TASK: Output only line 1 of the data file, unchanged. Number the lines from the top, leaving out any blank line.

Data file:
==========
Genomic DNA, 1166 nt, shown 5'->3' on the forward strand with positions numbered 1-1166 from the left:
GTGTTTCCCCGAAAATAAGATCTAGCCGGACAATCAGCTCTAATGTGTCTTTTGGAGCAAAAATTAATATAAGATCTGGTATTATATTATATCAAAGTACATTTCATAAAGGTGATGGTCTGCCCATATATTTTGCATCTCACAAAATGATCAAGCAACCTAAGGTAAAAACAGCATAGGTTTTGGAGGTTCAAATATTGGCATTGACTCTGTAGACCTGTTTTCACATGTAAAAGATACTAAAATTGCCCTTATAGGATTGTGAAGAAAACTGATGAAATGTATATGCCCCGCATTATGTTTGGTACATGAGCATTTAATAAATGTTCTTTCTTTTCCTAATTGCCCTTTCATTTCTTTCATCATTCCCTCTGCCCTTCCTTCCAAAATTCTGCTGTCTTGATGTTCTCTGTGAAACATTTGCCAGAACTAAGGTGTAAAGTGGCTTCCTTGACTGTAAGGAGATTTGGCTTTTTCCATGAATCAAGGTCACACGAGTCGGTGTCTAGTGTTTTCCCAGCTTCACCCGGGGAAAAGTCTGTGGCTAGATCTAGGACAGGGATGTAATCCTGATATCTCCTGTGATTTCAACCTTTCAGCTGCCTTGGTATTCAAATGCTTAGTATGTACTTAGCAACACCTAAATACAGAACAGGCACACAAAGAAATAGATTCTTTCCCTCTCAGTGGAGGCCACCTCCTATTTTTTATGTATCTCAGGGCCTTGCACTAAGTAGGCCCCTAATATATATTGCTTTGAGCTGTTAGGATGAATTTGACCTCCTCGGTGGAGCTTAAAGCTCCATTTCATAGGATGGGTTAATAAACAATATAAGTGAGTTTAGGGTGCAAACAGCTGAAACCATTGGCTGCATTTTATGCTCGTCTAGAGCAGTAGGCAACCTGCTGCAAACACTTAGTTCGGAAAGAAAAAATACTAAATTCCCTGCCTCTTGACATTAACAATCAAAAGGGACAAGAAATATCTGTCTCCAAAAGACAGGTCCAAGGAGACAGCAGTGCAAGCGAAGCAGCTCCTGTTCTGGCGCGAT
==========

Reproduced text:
Genomic DNA, 1166 nt, shown 5'->3' on the forward strand with positions numbered 1-1166 from the left: